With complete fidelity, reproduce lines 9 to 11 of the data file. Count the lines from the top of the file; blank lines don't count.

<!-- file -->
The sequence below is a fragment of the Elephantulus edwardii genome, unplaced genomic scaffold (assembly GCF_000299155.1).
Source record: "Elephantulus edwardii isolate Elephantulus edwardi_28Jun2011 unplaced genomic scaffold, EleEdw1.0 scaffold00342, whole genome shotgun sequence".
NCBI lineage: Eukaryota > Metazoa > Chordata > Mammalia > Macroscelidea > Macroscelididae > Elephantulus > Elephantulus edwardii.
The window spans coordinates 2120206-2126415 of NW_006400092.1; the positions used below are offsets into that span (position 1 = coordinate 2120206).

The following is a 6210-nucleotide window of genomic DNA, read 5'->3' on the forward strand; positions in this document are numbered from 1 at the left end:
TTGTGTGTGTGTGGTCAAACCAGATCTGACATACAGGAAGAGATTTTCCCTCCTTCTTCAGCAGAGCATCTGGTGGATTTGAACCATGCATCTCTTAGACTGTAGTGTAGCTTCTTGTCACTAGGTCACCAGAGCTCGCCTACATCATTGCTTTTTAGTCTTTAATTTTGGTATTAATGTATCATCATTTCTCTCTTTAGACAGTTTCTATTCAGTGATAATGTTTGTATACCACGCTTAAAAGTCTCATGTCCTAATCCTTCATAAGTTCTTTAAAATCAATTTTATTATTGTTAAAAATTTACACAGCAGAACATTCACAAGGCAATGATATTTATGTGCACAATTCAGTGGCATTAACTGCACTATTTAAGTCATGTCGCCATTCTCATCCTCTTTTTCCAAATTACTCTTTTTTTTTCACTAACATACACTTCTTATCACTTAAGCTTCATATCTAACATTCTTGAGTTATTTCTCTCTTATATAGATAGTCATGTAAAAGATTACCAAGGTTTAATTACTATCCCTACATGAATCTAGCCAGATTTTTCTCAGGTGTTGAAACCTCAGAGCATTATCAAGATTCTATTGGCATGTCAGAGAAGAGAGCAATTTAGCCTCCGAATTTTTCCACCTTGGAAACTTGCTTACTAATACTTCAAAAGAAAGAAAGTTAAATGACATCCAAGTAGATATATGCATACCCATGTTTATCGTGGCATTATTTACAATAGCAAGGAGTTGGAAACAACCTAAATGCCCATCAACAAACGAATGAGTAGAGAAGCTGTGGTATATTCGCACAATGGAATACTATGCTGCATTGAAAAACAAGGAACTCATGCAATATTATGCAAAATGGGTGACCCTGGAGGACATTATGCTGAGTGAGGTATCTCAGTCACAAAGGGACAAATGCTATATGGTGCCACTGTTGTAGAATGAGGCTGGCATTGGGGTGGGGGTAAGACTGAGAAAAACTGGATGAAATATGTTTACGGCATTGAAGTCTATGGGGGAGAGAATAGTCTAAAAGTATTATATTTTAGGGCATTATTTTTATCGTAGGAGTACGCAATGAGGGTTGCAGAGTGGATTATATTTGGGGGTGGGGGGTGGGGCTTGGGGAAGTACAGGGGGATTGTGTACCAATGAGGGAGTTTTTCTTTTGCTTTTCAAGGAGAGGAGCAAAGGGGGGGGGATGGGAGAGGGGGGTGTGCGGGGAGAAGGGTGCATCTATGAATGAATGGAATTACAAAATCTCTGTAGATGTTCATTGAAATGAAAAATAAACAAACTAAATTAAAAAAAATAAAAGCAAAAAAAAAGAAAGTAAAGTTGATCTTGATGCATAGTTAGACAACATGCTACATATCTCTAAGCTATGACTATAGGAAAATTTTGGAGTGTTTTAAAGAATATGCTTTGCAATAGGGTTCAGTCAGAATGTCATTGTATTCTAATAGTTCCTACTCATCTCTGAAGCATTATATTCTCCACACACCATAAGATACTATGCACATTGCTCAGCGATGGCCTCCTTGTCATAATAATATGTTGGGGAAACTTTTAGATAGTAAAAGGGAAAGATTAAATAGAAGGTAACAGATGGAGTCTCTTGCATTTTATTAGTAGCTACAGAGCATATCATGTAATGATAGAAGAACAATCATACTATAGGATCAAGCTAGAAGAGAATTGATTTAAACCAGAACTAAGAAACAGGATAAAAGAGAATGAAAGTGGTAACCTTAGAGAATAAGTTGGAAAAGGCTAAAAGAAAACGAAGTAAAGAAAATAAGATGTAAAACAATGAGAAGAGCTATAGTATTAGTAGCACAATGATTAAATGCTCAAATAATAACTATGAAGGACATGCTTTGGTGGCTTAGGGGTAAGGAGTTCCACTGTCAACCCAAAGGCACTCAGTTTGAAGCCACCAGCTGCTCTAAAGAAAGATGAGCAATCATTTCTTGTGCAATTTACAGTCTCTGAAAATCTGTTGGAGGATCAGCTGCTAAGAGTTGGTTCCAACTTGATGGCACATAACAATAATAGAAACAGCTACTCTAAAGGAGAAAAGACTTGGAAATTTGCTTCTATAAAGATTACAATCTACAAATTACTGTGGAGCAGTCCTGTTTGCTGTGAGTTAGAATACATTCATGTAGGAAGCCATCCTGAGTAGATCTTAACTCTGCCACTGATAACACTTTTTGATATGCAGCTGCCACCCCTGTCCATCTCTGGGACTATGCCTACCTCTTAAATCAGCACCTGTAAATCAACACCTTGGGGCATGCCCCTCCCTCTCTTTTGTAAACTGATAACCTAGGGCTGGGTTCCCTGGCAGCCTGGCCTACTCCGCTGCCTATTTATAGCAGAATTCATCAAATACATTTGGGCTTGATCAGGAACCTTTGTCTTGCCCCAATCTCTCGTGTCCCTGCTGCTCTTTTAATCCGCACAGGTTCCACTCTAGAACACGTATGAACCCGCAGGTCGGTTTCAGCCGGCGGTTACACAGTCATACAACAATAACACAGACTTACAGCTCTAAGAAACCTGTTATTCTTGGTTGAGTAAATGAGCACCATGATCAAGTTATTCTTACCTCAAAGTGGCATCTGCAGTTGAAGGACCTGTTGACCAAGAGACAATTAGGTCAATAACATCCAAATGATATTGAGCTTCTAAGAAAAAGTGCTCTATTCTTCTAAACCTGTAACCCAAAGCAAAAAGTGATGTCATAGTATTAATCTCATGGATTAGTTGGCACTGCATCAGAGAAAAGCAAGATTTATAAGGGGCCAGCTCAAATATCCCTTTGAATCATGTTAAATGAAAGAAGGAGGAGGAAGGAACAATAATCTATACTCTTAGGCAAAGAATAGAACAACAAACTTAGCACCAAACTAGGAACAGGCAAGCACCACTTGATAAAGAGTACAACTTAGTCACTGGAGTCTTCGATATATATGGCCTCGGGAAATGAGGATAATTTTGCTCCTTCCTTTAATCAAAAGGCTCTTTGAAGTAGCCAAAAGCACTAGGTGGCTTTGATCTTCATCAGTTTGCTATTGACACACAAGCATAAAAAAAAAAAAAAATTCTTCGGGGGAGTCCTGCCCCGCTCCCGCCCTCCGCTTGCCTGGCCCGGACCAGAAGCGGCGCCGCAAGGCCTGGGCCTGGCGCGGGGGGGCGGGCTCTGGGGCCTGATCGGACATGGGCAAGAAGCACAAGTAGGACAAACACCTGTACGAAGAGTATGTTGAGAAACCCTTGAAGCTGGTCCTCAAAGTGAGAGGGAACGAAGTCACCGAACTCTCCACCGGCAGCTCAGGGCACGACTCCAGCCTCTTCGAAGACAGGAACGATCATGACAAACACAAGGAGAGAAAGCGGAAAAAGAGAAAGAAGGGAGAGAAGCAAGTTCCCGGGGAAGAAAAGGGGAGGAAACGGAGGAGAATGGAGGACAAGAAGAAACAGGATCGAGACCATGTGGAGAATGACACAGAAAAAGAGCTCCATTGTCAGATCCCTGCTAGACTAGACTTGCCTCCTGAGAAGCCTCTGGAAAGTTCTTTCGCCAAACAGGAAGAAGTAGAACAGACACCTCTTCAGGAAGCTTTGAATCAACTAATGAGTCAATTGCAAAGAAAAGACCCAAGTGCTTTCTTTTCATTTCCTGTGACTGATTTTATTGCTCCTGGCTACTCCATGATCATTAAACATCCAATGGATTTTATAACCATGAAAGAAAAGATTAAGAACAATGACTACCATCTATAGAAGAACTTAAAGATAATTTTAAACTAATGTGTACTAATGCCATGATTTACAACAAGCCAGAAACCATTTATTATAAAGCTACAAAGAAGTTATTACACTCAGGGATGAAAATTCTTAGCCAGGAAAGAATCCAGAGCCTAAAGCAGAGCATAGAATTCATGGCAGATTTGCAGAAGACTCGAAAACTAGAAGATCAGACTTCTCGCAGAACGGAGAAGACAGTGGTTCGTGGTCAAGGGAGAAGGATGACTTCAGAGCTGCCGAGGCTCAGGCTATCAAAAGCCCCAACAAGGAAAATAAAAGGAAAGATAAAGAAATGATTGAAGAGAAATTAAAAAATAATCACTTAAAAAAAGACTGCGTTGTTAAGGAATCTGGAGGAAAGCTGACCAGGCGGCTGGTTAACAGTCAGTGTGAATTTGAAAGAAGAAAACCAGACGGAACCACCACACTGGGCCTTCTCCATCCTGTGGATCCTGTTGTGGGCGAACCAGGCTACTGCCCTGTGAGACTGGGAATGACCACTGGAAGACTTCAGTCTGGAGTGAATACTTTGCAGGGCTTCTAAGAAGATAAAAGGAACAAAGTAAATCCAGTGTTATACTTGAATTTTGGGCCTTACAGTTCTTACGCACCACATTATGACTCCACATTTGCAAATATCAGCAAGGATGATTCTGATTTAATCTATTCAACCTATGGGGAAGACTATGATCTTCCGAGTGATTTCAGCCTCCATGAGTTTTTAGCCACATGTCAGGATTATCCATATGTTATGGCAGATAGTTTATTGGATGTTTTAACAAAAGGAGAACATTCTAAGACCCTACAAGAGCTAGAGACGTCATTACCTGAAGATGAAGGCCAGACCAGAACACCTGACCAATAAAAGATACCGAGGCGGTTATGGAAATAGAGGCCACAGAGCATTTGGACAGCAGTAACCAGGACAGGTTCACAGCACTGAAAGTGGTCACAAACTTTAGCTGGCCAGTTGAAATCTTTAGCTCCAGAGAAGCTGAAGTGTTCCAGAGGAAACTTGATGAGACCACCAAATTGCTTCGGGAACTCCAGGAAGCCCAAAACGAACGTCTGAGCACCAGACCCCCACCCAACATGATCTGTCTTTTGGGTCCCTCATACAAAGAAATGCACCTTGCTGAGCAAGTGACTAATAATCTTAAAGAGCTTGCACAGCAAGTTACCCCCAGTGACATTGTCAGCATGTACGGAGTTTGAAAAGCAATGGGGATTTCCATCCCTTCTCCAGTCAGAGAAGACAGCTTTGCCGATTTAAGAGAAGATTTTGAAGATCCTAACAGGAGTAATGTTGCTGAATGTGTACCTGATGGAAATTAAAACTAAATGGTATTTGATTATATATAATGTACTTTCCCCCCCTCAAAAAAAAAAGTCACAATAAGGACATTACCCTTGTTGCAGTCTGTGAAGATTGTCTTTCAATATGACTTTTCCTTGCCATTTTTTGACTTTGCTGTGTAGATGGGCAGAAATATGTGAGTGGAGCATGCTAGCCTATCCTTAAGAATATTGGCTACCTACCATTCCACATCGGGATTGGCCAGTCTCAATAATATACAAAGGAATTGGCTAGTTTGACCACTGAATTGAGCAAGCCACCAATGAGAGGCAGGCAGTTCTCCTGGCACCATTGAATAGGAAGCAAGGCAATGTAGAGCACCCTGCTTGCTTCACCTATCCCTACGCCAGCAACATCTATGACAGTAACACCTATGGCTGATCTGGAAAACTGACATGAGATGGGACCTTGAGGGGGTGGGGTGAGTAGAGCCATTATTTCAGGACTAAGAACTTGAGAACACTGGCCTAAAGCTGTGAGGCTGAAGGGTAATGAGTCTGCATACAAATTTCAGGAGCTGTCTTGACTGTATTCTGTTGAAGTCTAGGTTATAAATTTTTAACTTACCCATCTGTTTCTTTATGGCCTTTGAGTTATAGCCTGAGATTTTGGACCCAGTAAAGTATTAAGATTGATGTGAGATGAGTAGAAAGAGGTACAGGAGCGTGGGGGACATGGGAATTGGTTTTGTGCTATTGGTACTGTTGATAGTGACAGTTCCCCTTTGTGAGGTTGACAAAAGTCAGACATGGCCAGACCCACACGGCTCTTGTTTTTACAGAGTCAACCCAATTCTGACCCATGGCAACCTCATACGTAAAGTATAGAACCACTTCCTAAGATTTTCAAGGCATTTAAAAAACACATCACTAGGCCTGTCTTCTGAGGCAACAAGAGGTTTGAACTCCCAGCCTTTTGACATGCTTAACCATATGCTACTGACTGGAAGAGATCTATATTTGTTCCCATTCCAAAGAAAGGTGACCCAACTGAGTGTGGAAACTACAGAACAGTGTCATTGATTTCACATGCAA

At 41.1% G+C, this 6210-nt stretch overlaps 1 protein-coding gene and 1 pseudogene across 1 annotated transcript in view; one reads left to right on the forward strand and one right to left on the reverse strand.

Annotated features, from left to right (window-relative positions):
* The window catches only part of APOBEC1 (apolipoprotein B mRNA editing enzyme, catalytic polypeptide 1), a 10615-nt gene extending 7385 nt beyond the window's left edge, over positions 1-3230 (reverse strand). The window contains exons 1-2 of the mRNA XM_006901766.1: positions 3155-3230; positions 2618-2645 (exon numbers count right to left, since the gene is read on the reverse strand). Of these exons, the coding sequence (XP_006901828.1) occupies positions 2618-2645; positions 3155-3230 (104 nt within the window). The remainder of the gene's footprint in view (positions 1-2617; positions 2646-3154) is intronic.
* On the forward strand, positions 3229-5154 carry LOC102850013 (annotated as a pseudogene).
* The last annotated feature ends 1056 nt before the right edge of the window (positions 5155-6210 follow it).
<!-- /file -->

* The window catches only part of APOBEC1 (apolipoprotein B mRNA editing enzyme, catalytic polypeptide 1), a 10615-nt gene extending 7385 nt beyond the window's left edge, over positions 1-3230 (reverse strand). The window contains exons 1-2 of the mRNA XM_006901766.1: positions 3155-3230; positions 2618-2645 (exon numbers count right to left, since the gene is read on the reverse strand). Of these exons, the coding sequence (XP_006901828.1) occupies positions 2618-2645; positions 3155-3230 (104 nt within the window). The remainder of the gene's footprint in view (positions 1-2617; positions 2646-3154) is intronic.
* On the forward strand, positions 3229-5154 carry LOC102850013 (annotated as a pseudogene).
* The last annotated feature ends 1056 nt before the right edge of the window (positions 5155-6210 follow it).